Published:

167 comments

Will Baldét is a Regional Prevent Coordinator and a Senior Fellow at the Centre for the Analysis of the Radical Right.

The threat from Islamist terrorism has evolved in both its complexity and application. Initially relying on spectacle to capture the attention of the world’s media, the degradation of Islamic State has led to a reliance on unsophisticated, self-starter attacks by individuals often inspired, rather than directed, by terrorist groups.

While the violent methodology is continually evolving, there is an underlying factor that remains largely unchanged: an extreme Islamist ideology redefines Islam though its own political prism. Just as the first victims of terrorism are often Muslims themselves, the predominant victims of Islamist extremism will be Muslim-majority countries and the religion of Islam.

Governments have united to push back the military threat from Islamic State, but amidst the carnage of a terrorist massacre it’s easy to forget that terrorism itself is merely a tactic, albeit one with horrific consequences.

Are we confident that enough is being done to tackle the ideology itself, or that Muslim-majority countries, without whom we cannot dispel the Islamist threat, are equally at the forefront of implementing Countering Violent Extremism (CVE) strategies to inoculate communities against the doctrines that underpin global terrorism? I have been involved in the UK’s CVE strategy, Prevent, for over a decade, and I have seen how vital it is to involve Muslim communities on the front line in the fight against Islamist extremism. Yet too often the approach to disengagement and de-radicalisation has been dominated by non-Muslim academics, policy-makers and practitioners.

However, last year I attended the Global Counter Terrorism Forum (GCTF) in Abu Dhabi and its host, the Hedayah Centre based in the United Arab Emirates (UAE), is arguably the first concerted effort by the global Muslim community to face up to the deeper risks posed by Islamism and recognise its distinction from terrorism.

Tackling an evolving threat requires an equally flexible and adaptable approach, and Hedayah has developed a multi-disciplinary programme that operates across different layers of society. While Islamist extremism is a global problem, it often exploits local grievances, both real and perceived. It is increasingly clear that an effective CVE strategy must be hyper-local; that is, rooted in the very communities at risk from exploitation.

Recognising that governments are not the best actors to operate at this level, Hedayah promotes engagement with other non-governmental organisations (NGOs) and communities themselves to bring young people, women, families, and local religious leaders together to include their perspectives in the application of CVE policy and equip them with the knowledge and the tools to counter Islamist narratives.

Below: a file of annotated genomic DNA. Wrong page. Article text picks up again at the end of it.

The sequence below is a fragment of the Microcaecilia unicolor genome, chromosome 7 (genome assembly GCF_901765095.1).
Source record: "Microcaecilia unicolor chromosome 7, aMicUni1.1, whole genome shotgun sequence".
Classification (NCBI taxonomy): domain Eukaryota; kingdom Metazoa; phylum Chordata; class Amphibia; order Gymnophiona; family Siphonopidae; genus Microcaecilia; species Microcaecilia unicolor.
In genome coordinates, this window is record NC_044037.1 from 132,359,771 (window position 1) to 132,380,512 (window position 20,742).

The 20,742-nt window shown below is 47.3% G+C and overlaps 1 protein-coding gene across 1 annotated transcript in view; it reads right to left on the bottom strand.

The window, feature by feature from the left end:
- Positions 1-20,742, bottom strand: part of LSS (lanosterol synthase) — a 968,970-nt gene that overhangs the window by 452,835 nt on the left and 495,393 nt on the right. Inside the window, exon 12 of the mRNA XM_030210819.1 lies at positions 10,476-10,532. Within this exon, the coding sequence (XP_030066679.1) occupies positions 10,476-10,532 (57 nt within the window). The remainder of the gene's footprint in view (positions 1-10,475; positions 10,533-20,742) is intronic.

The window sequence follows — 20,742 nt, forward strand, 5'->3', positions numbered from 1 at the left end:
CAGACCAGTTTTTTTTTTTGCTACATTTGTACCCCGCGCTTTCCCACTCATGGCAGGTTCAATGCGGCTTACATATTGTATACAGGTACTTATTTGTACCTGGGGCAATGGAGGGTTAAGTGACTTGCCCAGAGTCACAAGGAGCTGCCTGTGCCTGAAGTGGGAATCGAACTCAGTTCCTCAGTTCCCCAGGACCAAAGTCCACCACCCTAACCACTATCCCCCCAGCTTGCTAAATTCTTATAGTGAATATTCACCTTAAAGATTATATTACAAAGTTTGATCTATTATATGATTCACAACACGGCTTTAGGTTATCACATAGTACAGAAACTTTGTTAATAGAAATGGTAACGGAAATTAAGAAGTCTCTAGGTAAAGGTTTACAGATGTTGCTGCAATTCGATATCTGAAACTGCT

To complement this grass-roots approach to CVE, Hedayah works with governments to help them build an effective national framework, bringing together relevant sectors and ministries, within which NGOs can operate most effectively. This is crucially important for the ongoing challenge of repatriating returning foreign terrorist fighters (FTFs). Although this is not a new phenomenon, Islamic State fighters are more likely to return in a highly radicalised and indoctrinated state and require careful reintegration back into society once countries are assured they no longer pose a threat. Such efforts require close cooperation between national governments, local municipalities and local NGOs. Hedayah’s approach is to understand the original motivations of individual fighters and utilise this knowledge to develop safe integration strategies.

My own experience has shown me that it is vital to secure the support of Muslim communities in tackling Islamist extremism, and I cannot emphasise enough the existential threat now facing them. These communities are under siege not only from the industrial-scale recruitment efforts of terrorist organisations and the alacritous rise of neo-fascist groups who see Islam as a threat to their own way of life, but also the increasingly invisible and pernicious influence of non-violent Islamist groups.

While our attention must always stay focused on preventing the next terrorist attack, we must also recognise that the difference between the tactics of violent Islamist ideologues, whose aim is to establish a Caliphate and implement their own interpretation of Sharia, and their non-violent counterparts is often one of pragmatism. More initiatives like UAE’s Hedayah Centre, involving not only Muslim communities, but entire Muslim nations and cultures, is the most effective way the world can push back against Islamist extremism.

167 comments for: Will Baldét: As well as combating terrorism, we must tackle the underlying ideology of Islamisim

Leave a Reply

You must be logged in to post a comment.